Trial Over Race-Based Admissions At Harvard Wraps Up
RACHEL MARTIN, HOST:
A federal trial about race-conscious admissions policies at Harvard University wraps up today. For the past three weeks, a judge has been hearing testimony about whether Harvard is giving Asian-American applicants a fair chance to get in. The trial has opened a window into how highly selective admissions processes tend to work across the U.S. And it's raised a lot of questions about fairness and merit, and a case that could have broad implications for similar affirmative action policies at selective colleges across the country. Max Larkin of our member station WBUR has been covering this story and joins us now. Max, thanks for being here.
MAX LARKIN, BYLINE: Thanks for having me.
MARTIN: What are the two sides arguing?
LARKIN: Well, you have one side, Students for Fair Admissions, or SFFA as they call it, stepping forward under the mantle of Edward Blum. He's a conservative legal activist. He's been fighting these kinds of cases, and he's a staunch opponent of affirmative action. They are pointing to data, Rachel, that shows that more and more Asian-Americans are submitting really high-quality applications to Harvard every year. So in theory, they say, Harvard should be accepting a lot more of those students if they were following federal antidiscrimination law, if they were not racially balancing their class, which they're not allowed to do.
Now, for the past week, Harvard has been pushing back on that premise. They're showing ways in which Asian-Americans actually get a preference over peers from other races. And they're saying that Asian-American admission rates have varied, and generally, they've increased.
MARTIN: And you also - you also hear from colleges around the country - Harvard, too, I imagine - that they're looking at a whole host of issues. It's not just academic performance, right?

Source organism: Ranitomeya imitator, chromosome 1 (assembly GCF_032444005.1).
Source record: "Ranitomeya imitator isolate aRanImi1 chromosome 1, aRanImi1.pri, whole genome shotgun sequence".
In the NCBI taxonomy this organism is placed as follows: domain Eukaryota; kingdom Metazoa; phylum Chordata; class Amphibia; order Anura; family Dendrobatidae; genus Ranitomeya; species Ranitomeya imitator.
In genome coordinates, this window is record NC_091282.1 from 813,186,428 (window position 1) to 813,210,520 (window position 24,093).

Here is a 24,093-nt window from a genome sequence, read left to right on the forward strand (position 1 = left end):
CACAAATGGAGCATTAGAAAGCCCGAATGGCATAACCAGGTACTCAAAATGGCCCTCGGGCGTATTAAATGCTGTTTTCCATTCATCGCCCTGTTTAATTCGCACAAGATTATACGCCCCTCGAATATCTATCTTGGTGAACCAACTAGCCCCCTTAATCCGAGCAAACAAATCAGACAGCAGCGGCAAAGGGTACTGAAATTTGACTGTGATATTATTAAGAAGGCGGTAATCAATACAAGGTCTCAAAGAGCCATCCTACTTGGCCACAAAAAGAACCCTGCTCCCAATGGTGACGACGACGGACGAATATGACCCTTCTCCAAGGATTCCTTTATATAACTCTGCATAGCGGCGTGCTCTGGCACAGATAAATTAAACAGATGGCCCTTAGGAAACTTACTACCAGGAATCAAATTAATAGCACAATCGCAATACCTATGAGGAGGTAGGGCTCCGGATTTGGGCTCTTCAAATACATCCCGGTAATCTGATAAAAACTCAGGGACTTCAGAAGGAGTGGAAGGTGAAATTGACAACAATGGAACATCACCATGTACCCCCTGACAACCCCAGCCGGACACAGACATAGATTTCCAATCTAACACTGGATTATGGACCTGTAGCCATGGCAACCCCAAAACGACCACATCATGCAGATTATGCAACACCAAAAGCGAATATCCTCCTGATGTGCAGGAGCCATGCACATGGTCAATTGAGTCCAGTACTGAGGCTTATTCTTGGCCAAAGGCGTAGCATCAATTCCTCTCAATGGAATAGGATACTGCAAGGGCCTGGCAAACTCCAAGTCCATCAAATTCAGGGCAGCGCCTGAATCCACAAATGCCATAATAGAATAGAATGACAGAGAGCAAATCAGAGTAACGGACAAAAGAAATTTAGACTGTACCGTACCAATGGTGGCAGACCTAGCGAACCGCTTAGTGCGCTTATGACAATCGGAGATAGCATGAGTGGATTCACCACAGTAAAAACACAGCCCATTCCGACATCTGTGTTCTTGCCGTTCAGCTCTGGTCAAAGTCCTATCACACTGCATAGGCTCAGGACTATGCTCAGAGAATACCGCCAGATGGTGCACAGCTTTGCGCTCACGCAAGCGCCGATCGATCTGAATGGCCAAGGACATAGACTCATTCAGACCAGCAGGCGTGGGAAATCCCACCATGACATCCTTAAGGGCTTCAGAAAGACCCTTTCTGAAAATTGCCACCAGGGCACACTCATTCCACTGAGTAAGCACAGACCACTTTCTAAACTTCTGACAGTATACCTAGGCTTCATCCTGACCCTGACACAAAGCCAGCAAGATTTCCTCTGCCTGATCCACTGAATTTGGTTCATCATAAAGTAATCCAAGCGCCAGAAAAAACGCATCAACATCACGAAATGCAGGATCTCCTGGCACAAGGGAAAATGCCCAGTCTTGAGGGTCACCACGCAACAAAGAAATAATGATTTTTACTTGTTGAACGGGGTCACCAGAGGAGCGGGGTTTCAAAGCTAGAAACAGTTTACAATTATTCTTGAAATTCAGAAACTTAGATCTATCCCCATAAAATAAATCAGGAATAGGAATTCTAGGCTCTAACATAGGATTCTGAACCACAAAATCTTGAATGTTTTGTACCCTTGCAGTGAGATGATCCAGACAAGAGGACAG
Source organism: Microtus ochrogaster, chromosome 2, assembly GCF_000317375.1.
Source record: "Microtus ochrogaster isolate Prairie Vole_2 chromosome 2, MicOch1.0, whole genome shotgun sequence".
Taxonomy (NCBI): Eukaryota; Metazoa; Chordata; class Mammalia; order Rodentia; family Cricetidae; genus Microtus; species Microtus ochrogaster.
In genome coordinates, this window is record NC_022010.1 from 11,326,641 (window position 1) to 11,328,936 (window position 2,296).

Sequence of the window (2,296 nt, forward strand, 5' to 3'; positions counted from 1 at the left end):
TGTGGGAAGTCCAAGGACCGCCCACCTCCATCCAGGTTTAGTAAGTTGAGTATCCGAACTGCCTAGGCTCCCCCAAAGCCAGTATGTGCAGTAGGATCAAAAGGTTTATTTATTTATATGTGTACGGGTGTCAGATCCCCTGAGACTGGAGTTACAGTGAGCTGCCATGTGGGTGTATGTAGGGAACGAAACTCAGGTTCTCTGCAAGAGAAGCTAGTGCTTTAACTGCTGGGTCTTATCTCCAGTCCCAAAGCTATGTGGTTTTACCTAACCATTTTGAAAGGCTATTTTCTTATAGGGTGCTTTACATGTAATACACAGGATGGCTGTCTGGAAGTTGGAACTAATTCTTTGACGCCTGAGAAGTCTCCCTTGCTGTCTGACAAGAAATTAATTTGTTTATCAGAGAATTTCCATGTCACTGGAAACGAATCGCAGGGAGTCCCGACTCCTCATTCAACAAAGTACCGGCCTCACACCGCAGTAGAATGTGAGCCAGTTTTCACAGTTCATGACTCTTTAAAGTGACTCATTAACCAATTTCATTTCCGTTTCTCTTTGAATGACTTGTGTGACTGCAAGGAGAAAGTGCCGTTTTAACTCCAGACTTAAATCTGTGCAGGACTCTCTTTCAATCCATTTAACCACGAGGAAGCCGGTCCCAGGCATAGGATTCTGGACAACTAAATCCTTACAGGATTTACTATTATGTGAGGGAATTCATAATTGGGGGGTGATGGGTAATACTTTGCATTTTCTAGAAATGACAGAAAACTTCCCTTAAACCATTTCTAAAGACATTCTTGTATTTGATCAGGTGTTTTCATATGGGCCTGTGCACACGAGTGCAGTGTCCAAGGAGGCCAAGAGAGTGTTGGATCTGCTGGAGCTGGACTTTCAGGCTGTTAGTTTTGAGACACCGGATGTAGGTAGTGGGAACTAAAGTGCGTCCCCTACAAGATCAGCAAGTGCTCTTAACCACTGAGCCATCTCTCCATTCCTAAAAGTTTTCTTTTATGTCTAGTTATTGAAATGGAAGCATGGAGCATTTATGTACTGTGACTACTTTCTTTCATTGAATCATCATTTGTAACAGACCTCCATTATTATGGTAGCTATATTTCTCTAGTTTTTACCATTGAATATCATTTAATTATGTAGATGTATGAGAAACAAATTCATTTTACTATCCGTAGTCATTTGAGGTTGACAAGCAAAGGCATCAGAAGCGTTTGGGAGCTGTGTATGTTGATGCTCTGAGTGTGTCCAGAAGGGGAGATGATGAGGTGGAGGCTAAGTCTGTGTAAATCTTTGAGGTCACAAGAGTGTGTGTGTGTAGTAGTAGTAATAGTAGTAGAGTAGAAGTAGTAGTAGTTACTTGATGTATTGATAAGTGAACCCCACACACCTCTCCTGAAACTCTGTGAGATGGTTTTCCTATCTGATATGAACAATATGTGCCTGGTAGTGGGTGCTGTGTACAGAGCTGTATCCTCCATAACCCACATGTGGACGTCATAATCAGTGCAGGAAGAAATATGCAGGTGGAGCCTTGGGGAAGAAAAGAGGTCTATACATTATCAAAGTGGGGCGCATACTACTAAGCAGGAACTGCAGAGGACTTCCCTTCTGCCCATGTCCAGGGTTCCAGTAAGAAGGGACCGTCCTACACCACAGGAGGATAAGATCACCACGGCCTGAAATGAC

LARKIN: That's right. They are saying they tend, at Harvard, to have excellent students. They tend to have a pretty high threshold for what gets you in. But after that, they kind of want a little bit of everything. They describe this really interesting system of tips. That's what they call little admissions advantages that they give to students with attributes that they're seeking. They do give tips, they say, to black and Hispanic students, but they also give them to athletes, to people from what they call sparse country, rural parts of America, from low-income neighborhoods and also to the children of Harvard alumni.
Harvard's lawyers have said this is the way they want to put together what they think of as the ideal educational community. Plaintiffs say it's a recipe for bias. I kind of think of it as the dinner party defense. Harvard's been in business for almost four centuries. They've been using this particular system for almost a century. And in court, they're saying, listen, we know what we're doing. We've thrown a lot of these parties before. And we know how to put together an invite list.
MARTIN: Have you talked to students at campus? I mean, is this something that's dividing people? What are they telling you?
LARKIN: I don't think it is dividing people, Rachel. I mean, when I go around, I talk to Harvard students, obviously, who got in, so they might be biased. But they want to defend the status quo system. There was a rally just as the trial was beginning in federal court. Asian-American students were walking around wearing pins that said, not your wedge. They're objecting to being used as - in their words as political pawns of Edward Blum, opponents of affirmative action.
And this week, the court began - in court, the trial began with students of color saying they appreciated that Harvard took their race into account, that it was in an essential part of their identity apart from being, say, low income. One of the students standing up for his school at that rally was Adelson Aguasvivas. He's a sophomore at Harvard. He was born in the Dominican Republic, but raised in Newburgh, N.Y. And he says he's glad that Harvard looked at him as an immigrant and as a relatively poor student. But he doesn't think that explicitly is what got him in or not exactly.
ADELSON AGUASVIVAS: Being from a poor background, an immigrant, there was - there has been so much struggle. And I've always persevered through that struggle. I feel like that's what stood out the most to them - the fact that I would never let myself, like, stay down.
MARTIN: Just, Max, real briefly, when are we expecting the judge to rule on this?
LARKIN: It could be months, Rachel. I mean, this is an incredibly dense body of evidence, so it takes some time. And then it may end up before the Supreme Court.
MARTIN: Max Larkin from WBUR. Thanks so much.
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